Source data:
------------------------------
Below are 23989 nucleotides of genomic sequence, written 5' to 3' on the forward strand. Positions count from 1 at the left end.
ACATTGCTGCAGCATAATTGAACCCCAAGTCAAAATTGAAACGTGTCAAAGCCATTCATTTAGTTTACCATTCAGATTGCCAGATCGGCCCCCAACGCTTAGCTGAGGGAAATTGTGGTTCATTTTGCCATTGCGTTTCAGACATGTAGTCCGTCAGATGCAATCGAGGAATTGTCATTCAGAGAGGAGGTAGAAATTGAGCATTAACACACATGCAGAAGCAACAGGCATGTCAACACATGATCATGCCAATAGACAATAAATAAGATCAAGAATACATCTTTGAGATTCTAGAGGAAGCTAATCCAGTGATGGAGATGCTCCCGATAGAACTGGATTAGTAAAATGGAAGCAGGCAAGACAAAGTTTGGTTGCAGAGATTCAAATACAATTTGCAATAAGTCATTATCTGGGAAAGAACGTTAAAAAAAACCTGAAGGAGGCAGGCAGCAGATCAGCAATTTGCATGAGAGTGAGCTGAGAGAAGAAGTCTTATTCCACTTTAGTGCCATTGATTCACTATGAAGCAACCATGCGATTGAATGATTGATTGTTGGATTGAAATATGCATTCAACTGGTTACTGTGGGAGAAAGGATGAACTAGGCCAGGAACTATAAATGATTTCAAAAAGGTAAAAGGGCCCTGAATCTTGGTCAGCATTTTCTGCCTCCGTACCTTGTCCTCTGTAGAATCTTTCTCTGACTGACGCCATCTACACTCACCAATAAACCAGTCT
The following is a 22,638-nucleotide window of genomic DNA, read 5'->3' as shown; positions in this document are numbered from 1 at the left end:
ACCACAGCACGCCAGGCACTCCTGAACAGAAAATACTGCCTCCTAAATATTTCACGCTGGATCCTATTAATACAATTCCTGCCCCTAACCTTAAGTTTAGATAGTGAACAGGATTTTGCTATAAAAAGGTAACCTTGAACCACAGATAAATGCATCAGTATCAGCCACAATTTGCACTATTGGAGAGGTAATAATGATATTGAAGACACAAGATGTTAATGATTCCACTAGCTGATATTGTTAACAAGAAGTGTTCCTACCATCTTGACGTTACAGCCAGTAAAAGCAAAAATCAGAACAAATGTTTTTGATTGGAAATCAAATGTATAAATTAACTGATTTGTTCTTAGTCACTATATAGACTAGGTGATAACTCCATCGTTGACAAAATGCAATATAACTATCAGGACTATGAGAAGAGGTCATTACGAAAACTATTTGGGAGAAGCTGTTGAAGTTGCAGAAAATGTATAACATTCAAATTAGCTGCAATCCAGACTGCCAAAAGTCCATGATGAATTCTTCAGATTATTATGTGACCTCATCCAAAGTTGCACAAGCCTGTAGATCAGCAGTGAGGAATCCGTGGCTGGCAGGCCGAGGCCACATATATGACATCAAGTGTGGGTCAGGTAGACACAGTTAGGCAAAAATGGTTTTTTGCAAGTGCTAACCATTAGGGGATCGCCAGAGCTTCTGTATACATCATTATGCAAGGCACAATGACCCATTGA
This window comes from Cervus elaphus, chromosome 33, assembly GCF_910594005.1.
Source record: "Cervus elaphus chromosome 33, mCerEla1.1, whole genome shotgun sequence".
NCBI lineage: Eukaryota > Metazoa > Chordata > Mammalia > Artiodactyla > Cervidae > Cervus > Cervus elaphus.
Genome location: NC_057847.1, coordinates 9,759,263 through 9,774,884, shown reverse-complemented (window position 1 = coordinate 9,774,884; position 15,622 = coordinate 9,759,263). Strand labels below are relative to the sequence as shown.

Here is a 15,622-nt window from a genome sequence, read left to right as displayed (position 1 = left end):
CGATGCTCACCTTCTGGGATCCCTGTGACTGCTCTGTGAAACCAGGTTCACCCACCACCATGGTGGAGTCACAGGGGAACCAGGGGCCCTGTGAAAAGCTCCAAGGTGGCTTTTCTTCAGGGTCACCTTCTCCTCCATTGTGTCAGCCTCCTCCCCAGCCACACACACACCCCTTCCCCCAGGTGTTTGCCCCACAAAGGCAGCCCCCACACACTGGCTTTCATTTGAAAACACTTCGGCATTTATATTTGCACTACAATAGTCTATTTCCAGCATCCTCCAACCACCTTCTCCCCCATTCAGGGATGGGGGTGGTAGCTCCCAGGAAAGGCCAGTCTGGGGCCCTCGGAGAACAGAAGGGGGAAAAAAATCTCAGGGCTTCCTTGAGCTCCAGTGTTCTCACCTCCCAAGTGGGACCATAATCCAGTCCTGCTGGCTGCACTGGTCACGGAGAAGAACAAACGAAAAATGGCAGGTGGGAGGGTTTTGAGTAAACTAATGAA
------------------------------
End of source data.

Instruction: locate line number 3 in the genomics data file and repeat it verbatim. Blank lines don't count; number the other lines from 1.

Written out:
The following is a 22,638-nucleotide window of genomic DNA, read 5'->3' as shown; positions in this document are numbered from 1 at the left end: